A few weeks ago in May 2011, I toddled down to the Café at 36 to grab myself a vanilla latté and a toasted panini as a bit of a treat. I was surprised to see that it looked a little different from the last time I had ventured in and was told that the previous owner, Jim, had left the café before Christmas 2010. This was sad news in one way as he was a very nice chap and his wife had provided the colourful artworks that once hung on the walls. These are now gone, having been replaced by more sedate, traditional works. What has been retained though is the menu with a few tweaks and additions as well as the same air of French café style. The menu is still fairly simple - paninis and soup - but dishes I hadn’t noticed before are American pancakes with maple syrup with or without bacon and Welsh rarebit with a fried egg. They may well have been there before, but I don’t remember seeing them!
With the abundance of high street coffee shops in Exeter, this is still one of the most inviting and characterful places to get your caffeine fix, catch up with friends or grab a bit of lunch. Cowick Street isn’t exactly convenient for those who are shopping in the centre of town, but if you fancy something a little different it’s definitely worth a visit. For locals, it is still a precious gem that I’m sure they are very grateful to have in their midst.
I was thinking the other day, as I was writing a film review (I’m exploring further writing avenues!) that I could quite easily combine two of my favourite pass-times - food and film - in my blog. There are plenty of wonderful, food themed cinematic gems out there and I’ve seen a number of them, so I hope you will find this blog entry legitimate. It won’t be the last of it’s type, so I hope you do enjoy it. This review is for the German film Mostly Martha (Bella Martha) which was released in UK cinemas in November 2001. I have to admit that I missed it back then, but scanning through the vaults of LoveFilm I came across it and cheerfully spent the next 105 minutes watching it online.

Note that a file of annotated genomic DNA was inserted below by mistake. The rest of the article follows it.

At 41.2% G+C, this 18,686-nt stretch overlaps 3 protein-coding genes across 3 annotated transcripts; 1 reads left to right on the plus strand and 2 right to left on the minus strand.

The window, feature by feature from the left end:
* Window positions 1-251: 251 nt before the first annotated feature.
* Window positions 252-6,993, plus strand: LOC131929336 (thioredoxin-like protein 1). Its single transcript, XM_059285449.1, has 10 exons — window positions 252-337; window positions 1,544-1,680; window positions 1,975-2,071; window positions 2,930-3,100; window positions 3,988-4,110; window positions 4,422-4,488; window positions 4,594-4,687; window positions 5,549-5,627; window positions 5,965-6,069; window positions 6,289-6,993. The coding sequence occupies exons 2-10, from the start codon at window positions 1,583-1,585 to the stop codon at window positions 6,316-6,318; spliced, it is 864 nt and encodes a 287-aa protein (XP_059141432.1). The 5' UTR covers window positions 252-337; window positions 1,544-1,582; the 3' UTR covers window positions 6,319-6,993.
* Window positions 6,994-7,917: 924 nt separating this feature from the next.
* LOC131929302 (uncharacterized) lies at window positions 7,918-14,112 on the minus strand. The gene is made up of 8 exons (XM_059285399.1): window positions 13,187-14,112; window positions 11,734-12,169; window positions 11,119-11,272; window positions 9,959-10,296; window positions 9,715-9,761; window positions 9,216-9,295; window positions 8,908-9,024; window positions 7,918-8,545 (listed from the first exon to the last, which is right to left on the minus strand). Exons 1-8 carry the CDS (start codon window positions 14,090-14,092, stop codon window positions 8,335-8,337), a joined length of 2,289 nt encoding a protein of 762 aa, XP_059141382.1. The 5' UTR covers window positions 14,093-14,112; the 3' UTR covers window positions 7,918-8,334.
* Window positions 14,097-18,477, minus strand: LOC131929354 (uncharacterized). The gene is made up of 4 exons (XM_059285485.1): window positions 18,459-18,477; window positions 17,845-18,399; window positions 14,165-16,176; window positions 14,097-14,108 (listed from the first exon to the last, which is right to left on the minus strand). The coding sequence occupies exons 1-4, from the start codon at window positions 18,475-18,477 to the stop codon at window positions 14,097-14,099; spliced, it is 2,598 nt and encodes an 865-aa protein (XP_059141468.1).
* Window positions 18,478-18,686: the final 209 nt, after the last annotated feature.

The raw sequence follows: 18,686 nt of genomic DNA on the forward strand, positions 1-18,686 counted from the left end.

Food, love and family are the big trio of themes in this German romantic comedy and they’re dealt with in a respectable and gratifyingly adept manner. The US remake (there had to be one), No Reservations, was released in 2007 with Catherine Zeta-Jones & Aaron Eckhart so someone in Hollywood must have seen the potential to make some dosh at the box office.